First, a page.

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THE BODYGUARD (aka MY BELOVED BODYGUARD) (2016) review

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Sammo Hung’s first film as a director in nearly 20 years (since 1997’s Once Upon a Time in China and America), The Bodyguard came with a sense of expectation that was compounded by its starry cast of legendary old-timers (Karl Maka, Dean Shek, most of the Seven Little Fortunes) and A-listers both mature (Andy Lau, Tsui Hark, Hu Jun) and on the rise (Eddie Peng, William Feng), as well as a script (by Jiang Jun) that had earned some acclaim at the 3rd Beijing International Film Festival. Sammo Hung is Ding, a retired elite bodyguard who lives alone in his hometown near the Russian border, wracked with guilt after his granddaughter disappeared when he was supposed to watch over her. Dementia is creeping in on him, and despite the care of his lovestruck landlady (Li Qinqin), his only joy in this world is the friendship of his young neighbor Cherry (Chen Pei Yan), who often stays at his house to avoid her father Li (Andy Lau), a gambling addict. When Li goes on the run with a bag of jewels that he stole from the Russian mob to repay his debt to local gangster Choi (Jack Feng), Ding has to break out of his stupor to protect Cherry, who is about to become collateral damage as henchmen both Chinese and Russian hunt down her father.

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SAVING MR. WU (2015) review

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In 2004, popular TV actor Wu Ruofu was kidnapped and held for ransom for 21 hours, before being rescued by the police, psychologically traumatized but physically unscathed. Now more than a decade later here he is, co-starring in the story of his ordeal, in the role of one of the cops whose tireless investigation led to his rescue, and with superstar Andy Lau playing him. Wu was offered his own role, but refused to relive the events so directly ; shooting – and watching – the film must have been quite the cathartic experience for him, though he has remained tight-lipped about the whole thing. And so in a tight time-frame of 21 hours, Ding Sheng’s Saving Mr. Wu recounts the kidnapping of movie star Wu (Andy Lau) and everyman Dou (Lu Cai) by cunning and ruthless criminal Zhang (Wang Qianyuan), and the subsequent race against time as the police (headed by Liu Ye and the laterally titular Wu Ruofu) catches the latter and tries to have him give out the whereabouts of his victims before it’s too late: they know the abductees are to be killed whether or not the ransom is paid.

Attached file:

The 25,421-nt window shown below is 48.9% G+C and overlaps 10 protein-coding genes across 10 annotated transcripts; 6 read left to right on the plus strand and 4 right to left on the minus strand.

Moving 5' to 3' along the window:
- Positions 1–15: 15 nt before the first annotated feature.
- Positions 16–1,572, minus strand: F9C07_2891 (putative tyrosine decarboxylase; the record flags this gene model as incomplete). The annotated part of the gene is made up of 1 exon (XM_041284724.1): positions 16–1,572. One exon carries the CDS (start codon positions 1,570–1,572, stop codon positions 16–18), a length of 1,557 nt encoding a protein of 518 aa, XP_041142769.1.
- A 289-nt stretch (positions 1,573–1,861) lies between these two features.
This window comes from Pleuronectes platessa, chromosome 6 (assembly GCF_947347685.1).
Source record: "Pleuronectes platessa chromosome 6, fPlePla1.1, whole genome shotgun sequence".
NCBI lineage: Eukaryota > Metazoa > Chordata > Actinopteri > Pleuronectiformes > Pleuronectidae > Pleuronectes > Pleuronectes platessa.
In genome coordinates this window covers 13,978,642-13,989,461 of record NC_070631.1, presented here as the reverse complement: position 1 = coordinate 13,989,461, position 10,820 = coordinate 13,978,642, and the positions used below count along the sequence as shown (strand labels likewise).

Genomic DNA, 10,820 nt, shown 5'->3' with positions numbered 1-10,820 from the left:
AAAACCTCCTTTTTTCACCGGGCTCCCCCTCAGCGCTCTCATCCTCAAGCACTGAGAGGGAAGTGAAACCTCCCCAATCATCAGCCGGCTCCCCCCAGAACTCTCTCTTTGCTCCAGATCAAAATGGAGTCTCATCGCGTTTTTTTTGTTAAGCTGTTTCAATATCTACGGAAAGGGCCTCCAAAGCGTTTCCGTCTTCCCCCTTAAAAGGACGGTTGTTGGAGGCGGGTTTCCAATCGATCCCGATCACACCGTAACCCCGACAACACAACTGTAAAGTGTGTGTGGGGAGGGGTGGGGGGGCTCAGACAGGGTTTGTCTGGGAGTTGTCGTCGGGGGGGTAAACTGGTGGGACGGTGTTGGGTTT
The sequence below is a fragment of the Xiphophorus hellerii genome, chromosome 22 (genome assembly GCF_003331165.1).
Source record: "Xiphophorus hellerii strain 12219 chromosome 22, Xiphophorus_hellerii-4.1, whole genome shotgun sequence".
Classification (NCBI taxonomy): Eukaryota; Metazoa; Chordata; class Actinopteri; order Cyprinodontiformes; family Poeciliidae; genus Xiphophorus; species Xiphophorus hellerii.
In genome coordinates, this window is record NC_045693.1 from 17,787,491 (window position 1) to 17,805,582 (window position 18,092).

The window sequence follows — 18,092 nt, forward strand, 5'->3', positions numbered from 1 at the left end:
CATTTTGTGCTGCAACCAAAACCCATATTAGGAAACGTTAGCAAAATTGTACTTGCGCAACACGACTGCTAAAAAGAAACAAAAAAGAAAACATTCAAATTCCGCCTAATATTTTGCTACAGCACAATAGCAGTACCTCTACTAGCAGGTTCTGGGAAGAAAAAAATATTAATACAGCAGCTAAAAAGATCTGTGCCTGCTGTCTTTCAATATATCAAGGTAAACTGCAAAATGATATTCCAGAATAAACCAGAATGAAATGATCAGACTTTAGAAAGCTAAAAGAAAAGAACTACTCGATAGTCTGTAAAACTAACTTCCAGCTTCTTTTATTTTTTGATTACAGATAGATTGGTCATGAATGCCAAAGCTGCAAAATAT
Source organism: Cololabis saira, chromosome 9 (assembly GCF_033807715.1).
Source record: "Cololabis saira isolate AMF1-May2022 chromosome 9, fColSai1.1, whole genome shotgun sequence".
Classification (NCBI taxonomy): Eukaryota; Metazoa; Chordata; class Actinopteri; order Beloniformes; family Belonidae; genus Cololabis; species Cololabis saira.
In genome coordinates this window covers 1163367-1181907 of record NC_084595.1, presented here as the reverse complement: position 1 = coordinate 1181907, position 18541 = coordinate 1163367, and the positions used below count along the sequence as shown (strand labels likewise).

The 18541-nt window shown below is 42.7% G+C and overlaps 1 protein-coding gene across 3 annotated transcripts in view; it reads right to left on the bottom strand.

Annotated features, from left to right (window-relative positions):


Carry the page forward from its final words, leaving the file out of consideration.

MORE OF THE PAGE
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BROTHERS (2007) short review

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Derek Chiu’s Brothers was notable at the time of its release for reuniting the “Four Tigers” of Hong Kong TV network TVB, that is to say its four most successful actors in the eighties : Andy Lau, Michael Miu, Felix Wong and Ken Tong. Beyond that central quartet, the film also has a fairly impressive, albeit not uncommon, Hong Kong cast. The plot follows a terminally ill triad boss (Michael Miu), who with the help of his lover/lawyer (Crystal Huang) and his adoptive brother/ bodyguard (Felix Wong), navigates in a sea of aggressive rivals (Ken Tong and Henry Fong) and dogged cops (Andy Lau and Gordon Lam), to go clean and make his little brother (Eason Chan) his successor. The film is a meat and potatoes triad drama that possesses little in the way of originality but manages to feel reasonably fresh thanks to a steady pace, a lack of excess and most of all a strong cast on mostly fine form. Michael Miu anchors the film impressively with a thoughtful, tragic, nuanced performance that makes one wish he’d venture out of TV more often. Despite being by far the film’s biggest star, Andy Lau takes an admirable backseat, while injecting some unforced and much-needed comic relief at key moments. There’s quite a few interesting characters around them, not many of them developed enough, but all of them played in low-key, nuanced fashion, from Eason Chan’s naïve but steadfast little brother to Huang Yi’s strong but conflicted lawyer, with Yu Rongguang, Gordon Lam and Wang Zhiwen also leaving a mark. A bit uncomfortably, the film is too long for its fairly simple plot and overused tropes, but too short for its engaging and varied set of characters. ***

LOST AND LOVE (2015) review